Kitchen quandaries

December 2, 2008

It’s been a while since I’ve written much about our house, mostly because I’ve been preoccupied with the election, our Thanksgiving trip, and a lot of work deadlines. But now that things are settling down again, it’s time to get to work on the kitchen, one of our few remaining short-term projects. I’m really stuck on this one, though, and thought some help might be in order.

Our kitchen, while not original to the house, is a vintage 1939 remodel, complete with the trendy 30s arched doorways, (some of) the original Art Deco cabinet hinges and a 1950s O’Keefe and Merritt stove. It’s a little muddled, though—the previous owner added granite countertops, a new sink, and a floral backdrop that just look odd. We’re not fixing that right now, though, because we’re not doing a real kitchen remodel. (I have to keep repeating that to myself!) I’ve described the project to potential carpenters as a “five-year fix,” which is to say that in five years we’ll likely redo the whole kitchen and fix things like cabinet placement, room connections, etc. So that’s not this year’s project.

What would you do with this space?

Our kitchen

Our kitchen

Primary goals:

  • Install a dishwasher.
  • Do something to make the kitchen look less pink.
  • Organize things and make drawers and doors more functional.
  • Create a more consistent “look” for the space.
  • Insulate cabinets where possible. (The drawers banks back up to the outside stucco, so you get a huge draft when a drawer is open—important, as our kitchen isn’t heated.)

Not too complex. And on the organization front, we actually have a remarkable number of cabinets for a room this size, so there’s a lot to work with: six lowers with three banks of drawers, plus another eight uppers, a broom cabinet, and a California cooler. Not to mention the built-in in the breakfast room, which has another bank of drawers, two more cabinets, and some funky triangular shelves.

Rules of the game:

  • No moving walls, plumbing, chimney, or electrical outlets (all too expensive; dishwasher wiring is already done).
  • Getting rid of small drawers is okay as long as they are replaced with comparably sized drawers elsewhere. Getting rid of large drawers is okay even if they’re not replaced. Cabinets can be sacrificed as needed, since we have a lot of them.
  • California cooler and ironing cabinet must stay.
  • We’re trying to be green wherever possible—salvaged parts, non-toxic paints (a challenge since we will be painting over oil-based), etc.
  • Cheap cheap cheap! (There’s a recession on now, y’know!) I’m not quite sure what “cheap” means yet, but basically, the dishwasher should be the only major materials cost, and most of what’s left should be carpentry, paint, salvage finds, etc.—DIY stuff, with the possible exception of the carpentry.
  • Constraints: counters are only 22″ deep and cabinet doors all have half-inch partial offset hinges, which it turns out are no longer made.

One big decision: do we get an 18″ dishwasher? It requires much less carpentry work to fit it in, and Miele makes a schmancy (and insanely priced) model that some people claim holds as much as a standard 24″ model. It also has the big plus of being the right size for our family, so we could run it more regularly. But it’s expensive and non-standard….someday when the house is sold, will people frown on such a small model, even if it does win points on the efficiency front?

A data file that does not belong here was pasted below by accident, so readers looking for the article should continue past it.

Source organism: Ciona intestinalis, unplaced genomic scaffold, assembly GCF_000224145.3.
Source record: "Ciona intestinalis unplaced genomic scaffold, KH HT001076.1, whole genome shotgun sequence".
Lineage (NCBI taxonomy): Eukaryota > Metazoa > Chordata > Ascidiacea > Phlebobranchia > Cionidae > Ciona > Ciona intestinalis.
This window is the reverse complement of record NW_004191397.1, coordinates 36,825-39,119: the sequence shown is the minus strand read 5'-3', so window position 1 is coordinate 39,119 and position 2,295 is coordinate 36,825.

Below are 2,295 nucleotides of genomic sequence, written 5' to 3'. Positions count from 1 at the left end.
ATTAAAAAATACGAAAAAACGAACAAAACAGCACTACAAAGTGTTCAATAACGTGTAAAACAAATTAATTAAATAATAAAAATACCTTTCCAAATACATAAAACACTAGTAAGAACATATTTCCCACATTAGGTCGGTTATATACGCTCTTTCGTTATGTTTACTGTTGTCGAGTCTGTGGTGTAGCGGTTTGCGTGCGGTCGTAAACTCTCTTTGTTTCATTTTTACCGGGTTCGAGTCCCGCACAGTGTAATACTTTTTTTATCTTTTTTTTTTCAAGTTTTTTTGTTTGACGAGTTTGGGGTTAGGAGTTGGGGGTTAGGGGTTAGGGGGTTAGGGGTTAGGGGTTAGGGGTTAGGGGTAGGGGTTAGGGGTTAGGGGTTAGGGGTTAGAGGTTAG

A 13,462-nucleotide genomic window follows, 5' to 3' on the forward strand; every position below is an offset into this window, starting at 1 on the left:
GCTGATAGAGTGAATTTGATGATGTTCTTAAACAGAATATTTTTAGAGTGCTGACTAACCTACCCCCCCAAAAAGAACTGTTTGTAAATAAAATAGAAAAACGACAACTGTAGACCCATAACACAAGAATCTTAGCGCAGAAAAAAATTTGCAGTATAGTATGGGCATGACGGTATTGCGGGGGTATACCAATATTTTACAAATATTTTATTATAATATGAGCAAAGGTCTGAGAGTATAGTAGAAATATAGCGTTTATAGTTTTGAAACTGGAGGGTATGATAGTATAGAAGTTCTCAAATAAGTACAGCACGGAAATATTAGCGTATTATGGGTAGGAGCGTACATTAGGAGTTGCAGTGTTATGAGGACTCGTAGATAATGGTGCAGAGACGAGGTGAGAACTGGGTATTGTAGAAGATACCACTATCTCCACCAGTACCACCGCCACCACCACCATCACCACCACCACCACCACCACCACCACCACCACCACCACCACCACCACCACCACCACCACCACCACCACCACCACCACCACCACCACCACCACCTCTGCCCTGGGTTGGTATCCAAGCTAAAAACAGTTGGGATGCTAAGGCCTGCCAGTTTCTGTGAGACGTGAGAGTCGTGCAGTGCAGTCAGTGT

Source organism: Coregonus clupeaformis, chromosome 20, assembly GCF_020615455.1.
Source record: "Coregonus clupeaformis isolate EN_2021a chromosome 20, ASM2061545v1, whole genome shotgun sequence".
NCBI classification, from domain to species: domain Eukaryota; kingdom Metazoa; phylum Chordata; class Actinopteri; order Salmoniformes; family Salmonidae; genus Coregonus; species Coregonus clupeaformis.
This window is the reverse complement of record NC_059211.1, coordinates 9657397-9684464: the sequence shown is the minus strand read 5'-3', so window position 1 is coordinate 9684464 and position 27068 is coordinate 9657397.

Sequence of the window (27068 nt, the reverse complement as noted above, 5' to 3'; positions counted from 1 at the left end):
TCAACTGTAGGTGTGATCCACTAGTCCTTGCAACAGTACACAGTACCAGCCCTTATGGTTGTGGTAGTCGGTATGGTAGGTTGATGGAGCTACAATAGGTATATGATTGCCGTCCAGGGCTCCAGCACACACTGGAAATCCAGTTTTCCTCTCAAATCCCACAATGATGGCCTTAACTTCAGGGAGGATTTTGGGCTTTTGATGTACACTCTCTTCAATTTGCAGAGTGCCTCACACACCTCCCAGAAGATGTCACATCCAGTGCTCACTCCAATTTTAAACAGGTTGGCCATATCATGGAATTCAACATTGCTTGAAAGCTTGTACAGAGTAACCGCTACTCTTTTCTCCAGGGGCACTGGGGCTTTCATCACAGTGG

And here’s a photo of our current color scheme:

Kitchen colors

Kitchen colors

Do we go for a 1930s/1940s look, or try to bring it back to the Arts & Crafts feel of the rest of the house? (All of the fixtures are currently oil-rubbed bronze, though we might be able to trade for some other options at Ohmega.) So many decisions….any and all ideas are welcome!



  1. Regarding the dishwasher, some questions: (1) how long do you plan to be in the house? Dishwashers (even Miele) don’t last forever, so consider if the dishwasher may be ready for replacement by the time you move. (2) You mentioned maybe doing a bigger remodel somewhere down the line. If that’s the case, would you be putting in full depth counters then?

    The drafty drawers sounds like our house before I built the addition. There was no insulation in the walls, and the wall behind the cabinet was open. Drafts into the basement, etc. came right up through the wall and out an open drawer.

  2. Good questions—I imagine we will be in the house at least seven years, and possibly longer. The challenge with the dishwasher is that we don’t want to *have* to replace it if/when we remodel. (There may be a way to do a modular design at that point that would accommodate either size, of course.) In the short term, the carpentry work can only accommodate one or the other—the 18″ is a cheaper job only because the 24″ requires also reworking adjacent drawers and cabinets that will be blocked. We’re just hoping to avoid repeating this work in the future.

    And yes, that’s exactly the deal with our drafty drawers. (Was Oakland warmer back then?!?) When we do a full remodel we’ll remove the cabinets and insulate the wall, but I’m hoping to find a short-term fix for now….it was cold in there this morning!!

  3. Yeah, I think insulation was a foreign concept in California home-building for a long time. The only insulation in our house (c. 1948) when I bought it (1994) was some weird cellulose stuff around the toilet vent stack, and some (incorrectly installed) batts under part of the living room. Oh, and some odd bits under the front porch(!).

    If there’s an opening behind the drawers, pull them all out, and cut a piece of insulating foil (4’x50′ is ~$100 at Orchard Supply Hardware; they also sell it by the foot) over the back to cover the hole. Then staple it in place.

    If you’ve got access below (basement or crawlspace), stuff what insulation you can into any openings below or use expanding spray foam, and then put a layer of insulating foil across the underside. Ditto for above. These won’t be perfect, but should help cut down on the drafts until you can do proper insulation when you remodel.